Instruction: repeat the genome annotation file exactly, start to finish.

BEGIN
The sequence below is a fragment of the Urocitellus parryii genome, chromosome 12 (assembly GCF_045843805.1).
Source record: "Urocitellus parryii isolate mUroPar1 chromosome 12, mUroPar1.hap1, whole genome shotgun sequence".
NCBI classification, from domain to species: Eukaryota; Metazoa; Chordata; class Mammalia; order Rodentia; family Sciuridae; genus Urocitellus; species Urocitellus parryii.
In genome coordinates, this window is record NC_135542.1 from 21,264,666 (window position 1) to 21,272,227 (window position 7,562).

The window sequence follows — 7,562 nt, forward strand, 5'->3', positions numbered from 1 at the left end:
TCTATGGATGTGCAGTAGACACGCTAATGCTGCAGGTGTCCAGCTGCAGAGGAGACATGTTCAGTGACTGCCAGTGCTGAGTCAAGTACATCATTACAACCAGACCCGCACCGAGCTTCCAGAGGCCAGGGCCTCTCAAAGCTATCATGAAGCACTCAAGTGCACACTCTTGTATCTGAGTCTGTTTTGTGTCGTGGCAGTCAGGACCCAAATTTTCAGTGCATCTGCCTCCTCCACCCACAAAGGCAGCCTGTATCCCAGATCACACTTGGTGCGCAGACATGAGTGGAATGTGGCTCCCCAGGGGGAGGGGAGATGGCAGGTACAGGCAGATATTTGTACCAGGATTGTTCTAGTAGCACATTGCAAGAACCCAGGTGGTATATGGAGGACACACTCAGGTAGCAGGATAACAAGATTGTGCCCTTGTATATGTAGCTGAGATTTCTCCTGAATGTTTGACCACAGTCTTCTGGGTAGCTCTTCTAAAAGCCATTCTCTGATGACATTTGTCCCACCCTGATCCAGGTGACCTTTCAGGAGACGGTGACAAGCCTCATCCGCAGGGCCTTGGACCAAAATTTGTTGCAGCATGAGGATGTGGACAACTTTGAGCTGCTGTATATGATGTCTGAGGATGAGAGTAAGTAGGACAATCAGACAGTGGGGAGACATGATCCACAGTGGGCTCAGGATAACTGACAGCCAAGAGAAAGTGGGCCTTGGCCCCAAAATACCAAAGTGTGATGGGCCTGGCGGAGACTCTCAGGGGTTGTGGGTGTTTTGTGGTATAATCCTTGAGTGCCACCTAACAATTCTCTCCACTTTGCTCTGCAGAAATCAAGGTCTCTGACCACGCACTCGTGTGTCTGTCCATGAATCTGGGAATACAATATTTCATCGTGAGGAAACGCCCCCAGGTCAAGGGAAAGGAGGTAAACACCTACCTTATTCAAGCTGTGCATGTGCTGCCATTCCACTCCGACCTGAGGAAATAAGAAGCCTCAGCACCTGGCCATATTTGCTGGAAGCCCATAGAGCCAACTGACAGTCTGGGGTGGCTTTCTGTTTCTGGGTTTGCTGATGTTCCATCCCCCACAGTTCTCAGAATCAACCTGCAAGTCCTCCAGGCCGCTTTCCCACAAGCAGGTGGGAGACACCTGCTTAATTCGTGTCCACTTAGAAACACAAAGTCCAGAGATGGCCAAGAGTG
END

The sequence below is a fragment of the Urocitellus parryii genome, chromosome 12 (assembly GCF_045843805.1).
Source record: "Urocitellus parryii isolate mUroPar1 chromosome 12, mUroPar1.hap1, whole genome shotgun sequence".
NCBI classification, from domain to species: Eukaryota; Metazoa; Chordata; class Mammalia; order Rodentia; family Sciuridae; genus Urocitellus; species Urocitellus parryii.
In genome coordinates, this window is record NC_135542.1 from 21,264,666 (window position 1) to 21,272,227 (window position 7,562).

The window sequence follows — 7,562 nt, forward strand, 5'->3', positions numbered from 1 at the left end:
TCTATGGATGTGCAGTAGACACGCTAATGCTGCAGGTGTCCAGCTGCAGAGGAGACATGTTCAGTGACTGCCAGTGCTGAGTCAAGTACATCATTACAACCAGACCCGCACCGAGCTTCCAGAGGCCAGGGCCTCTCAAAGCTATCATGAAGCACTCAAGTGCACACTCTTGTATCTGAGTCTGTTTTGTGTCGTGGCAGTCAGGACCCAAATTTTCAGTGCATCTGCCTCCTCCACCCACAAAGGCAGCCTGTATCCCAGATCACACTTGGTGCGCAGACATGAGTGGAATGTGGCTCCCCAGGGGGAGGGGAGATGGCAGGTACAGGCAGATATTTGTACCAGGATTGTTCTAGTAGCACATTGCAAGAACCCAGGTGGTATATGGAGGACACACTCAGGTAGCAGGATAACAAGATTGTGCCCTTGTATATGTAGCTGAGATTTCTCCTGAATGTTTGACCACAGTCTTCTGGGTAGCTCTTCTAAAAGCCATTCTCTGATGACATTTGTCCCACCCTGATCCAGGTGACCTTTCAGGAGACGGTGACAAGCCTCATCCGCAGGGCCTTGGACCAAAATTTGTTGCAGCATGAGGATGTGGACAACTTTGAGCTGCTGTATATGATGTCTGAGGATGAGAGTAAGTAGGACAATCAGACAGTGGGGAGACATGATCCACAGTGGGCTCAGGATAACTGACAGCCAAGAGAAAGTGGGCCTTGGCCCCAAAATACCAAAGTGTGATGGGCCTGGCGGAGACTCTCAGGGGTTGTGGGTGTTTTGTGGTATAATCCTTGAGTGCCACCTAACAATTCTCTCCACTTTGCTCTGCAGAAATCAAGGTCTCTGACCACGCACTCGTGTGTCTGTCCATGAATCTGGGAATACAATATTTCATCGTGAGGAAACGCCCCCAGGTCAAGGGAAAGGAGGTAAACACCTACCTTATTCAAGCTGTGCATGTGCTGCCATTCCACTCCGACCTGAGGAAATAAGAAGCCTCAGCACCTGGCCATATTTGCTGGAAGCCCATAGAGCCAACTGACAGTCTGGGGTGGCTTTCTGTTTCTGGGTTTGCTGATGTTCCATCCCCCACAGTTCTCAGAATCAACCTGCAAGTCCTCCAGGCCGCTTTCCCACAAGCAGGTGGGAGACACCTGCTTAATTCGTGTCCACTTAGAAACACAAAGTCCAGAGATGGCCAAGAGTG